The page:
Of course, this structure wasn’t designed for running adventures, and you have to adapt some parts of it. For example, you can probably skip the “Once upon a time” since your players should know the steady state of the world. You also probably need to be building the stakes over the course of many adventures. However, a good story is a good story.
You can use it like the main quest in an open world video game RPG (like Skyrim). Most of the time, your players will probably be running around stealing from guards and trying to find Nirnroot. Let them have fun. However, when they actually get around to the main quest, you probably want to get them into cut scenes and on a set track so they feel it all means something.
I like using the 3AS when I want the story to have a lot of Oomph. Specifically, I like it in the climactic adventure of a big story arc: there’s a lot of build-up to the adventure, and it has to deliver the meaningful stakes of the story.
I don’t like using the 3AS because it requires railroading to work correctly, so you need players who are just happy to be on the ride. Also, you have to time out the story perfectly for the length of a session, or else you might lose some momentum.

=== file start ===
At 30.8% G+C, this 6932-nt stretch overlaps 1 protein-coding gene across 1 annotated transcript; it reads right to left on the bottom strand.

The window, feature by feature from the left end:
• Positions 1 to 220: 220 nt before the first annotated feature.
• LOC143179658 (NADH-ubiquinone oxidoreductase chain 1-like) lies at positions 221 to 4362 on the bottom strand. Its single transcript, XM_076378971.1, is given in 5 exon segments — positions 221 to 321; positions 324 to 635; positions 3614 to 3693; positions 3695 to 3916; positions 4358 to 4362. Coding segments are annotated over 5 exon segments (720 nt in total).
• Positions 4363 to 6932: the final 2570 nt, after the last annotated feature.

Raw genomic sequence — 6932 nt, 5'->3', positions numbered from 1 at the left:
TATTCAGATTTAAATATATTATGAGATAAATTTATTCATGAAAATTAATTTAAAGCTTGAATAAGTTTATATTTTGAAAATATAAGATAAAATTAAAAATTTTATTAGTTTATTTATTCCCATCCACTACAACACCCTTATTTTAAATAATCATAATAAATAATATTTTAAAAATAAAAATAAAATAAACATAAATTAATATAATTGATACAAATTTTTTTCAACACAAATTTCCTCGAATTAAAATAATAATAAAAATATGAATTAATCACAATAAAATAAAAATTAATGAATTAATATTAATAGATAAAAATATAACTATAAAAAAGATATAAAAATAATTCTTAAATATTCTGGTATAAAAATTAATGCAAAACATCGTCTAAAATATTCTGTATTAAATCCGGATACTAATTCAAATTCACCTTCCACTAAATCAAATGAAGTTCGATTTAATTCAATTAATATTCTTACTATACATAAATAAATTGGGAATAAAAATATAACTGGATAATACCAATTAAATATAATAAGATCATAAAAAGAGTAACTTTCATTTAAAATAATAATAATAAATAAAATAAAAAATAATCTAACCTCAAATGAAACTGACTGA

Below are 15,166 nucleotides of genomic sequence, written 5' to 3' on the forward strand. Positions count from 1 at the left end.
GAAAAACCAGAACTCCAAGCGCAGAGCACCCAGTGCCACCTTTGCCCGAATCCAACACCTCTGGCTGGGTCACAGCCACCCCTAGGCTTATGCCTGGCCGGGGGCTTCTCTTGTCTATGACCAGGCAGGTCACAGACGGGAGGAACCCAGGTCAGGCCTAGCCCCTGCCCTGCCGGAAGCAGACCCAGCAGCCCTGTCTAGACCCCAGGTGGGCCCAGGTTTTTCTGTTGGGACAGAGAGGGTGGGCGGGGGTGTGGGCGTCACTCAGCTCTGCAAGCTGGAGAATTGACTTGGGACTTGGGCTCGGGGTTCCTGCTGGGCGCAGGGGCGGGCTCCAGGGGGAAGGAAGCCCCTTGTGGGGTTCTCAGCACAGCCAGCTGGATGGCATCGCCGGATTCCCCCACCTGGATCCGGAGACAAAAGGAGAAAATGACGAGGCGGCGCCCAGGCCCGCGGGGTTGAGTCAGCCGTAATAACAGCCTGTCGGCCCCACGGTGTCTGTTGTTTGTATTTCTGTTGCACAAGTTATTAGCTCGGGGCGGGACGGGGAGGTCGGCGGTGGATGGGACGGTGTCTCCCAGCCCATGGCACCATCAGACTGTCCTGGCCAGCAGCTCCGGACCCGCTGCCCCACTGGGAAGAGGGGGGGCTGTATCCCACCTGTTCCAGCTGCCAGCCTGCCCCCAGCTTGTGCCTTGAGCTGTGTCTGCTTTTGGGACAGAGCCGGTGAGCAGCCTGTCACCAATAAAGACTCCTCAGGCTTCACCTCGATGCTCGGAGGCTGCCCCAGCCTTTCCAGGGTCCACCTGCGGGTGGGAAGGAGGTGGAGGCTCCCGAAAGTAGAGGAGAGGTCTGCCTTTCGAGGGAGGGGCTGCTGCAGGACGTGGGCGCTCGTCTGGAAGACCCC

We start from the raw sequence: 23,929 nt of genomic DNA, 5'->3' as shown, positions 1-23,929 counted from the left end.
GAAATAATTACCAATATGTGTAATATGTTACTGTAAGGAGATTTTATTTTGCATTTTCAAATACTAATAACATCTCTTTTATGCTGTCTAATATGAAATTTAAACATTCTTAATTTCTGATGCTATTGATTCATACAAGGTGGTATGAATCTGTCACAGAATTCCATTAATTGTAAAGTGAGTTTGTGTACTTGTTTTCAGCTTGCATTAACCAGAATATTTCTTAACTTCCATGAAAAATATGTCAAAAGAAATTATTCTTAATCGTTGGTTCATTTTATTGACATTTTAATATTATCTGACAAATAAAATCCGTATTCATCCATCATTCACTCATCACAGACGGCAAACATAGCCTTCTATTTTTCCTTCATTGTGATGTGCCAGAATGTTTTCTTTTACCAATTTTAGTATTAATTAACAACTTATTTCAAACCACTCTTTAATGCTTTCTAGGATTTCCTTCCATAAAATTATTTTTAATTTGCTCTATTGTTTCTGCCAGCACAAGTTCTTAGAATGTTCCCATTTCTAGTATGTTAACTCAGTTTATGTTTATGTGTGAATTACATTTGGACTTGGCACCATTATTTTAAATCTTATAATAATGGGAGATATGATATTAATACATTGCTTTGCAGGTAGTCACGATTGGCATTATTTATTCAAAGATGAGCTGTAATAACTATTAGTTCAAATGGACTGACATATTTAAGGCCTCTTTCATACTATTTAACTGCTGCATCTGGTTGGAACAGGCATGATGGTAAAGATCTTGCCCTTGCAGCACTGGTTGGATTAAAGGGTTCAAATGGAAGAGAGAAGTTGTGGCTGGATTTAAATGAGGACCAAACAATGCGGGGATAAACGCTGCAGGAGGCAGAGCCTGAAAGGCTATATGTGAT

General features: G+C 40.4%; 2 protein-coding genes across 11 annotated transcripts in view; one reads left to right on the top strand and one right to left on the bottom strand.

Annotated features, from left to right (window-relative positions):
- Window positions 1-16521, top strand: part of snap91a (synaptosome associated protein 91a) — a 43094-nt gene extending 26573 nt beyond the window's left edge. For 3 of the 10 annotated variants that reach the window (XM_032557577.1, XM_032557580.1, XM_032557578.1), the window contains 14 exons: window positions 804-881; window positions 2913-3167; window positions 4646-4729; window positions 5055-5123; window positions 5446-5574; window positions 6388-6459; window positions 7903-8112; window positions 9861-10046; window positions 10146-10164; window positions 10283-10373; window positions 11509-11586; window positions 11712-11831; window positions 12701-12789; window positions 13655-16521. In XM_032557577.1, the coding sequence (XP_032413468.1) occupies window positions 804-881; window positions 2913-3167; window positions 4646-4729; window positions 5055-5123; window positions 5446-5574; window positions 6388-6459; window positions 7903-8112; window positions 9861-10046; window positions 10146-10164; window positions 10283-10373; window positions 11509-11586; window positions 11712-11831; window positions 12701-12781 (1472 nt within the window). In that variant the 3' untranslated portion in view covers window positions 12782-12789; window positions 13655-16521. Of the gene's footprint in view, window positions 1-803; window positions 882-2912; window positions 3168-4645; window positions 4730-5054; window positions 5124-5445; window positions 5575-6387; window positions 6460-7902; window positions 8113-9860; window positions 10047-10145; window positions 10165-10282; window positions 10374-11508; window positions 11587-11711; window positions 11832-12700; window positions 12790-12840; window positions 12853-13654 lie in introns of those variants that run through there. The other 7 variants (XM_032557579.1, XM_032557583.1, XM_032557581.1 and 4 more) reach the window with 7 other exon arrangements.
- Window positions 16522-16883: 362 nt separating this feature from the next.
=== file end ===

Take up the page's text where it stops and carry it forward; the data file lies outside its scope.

So those are five different adventure structures that I use to take a billion ideas and a blank screen and turn it into something I can run. I use some more frequently than others, and when I’m lucky, I can write without using any of them. I try not to be too strict with these: they’re just scaffolding for the adventure prep, which is the scaffolding for the real adventure at the table.
For another take on structure, check out The Angry GM’s Structure for Morons and the two followup posts. He covers much of the same ground.
Although I wrote about these ideas in the scope of planning out a single adventure, the ideas also work at higher levels. There are also structures that you can use for entire arcs or campaigns, such as Megadungeons, Freytag’s Pyramid, the Monomyth,Dan Harmon’s Story Circle, West Marches, and Dungeon World’s Fronts. There are great ideas in writing everywhere, so again, do what you and your players enjoy.
And with that, this post is over, so you should probably stop procrastinating and get back to your adventure prep.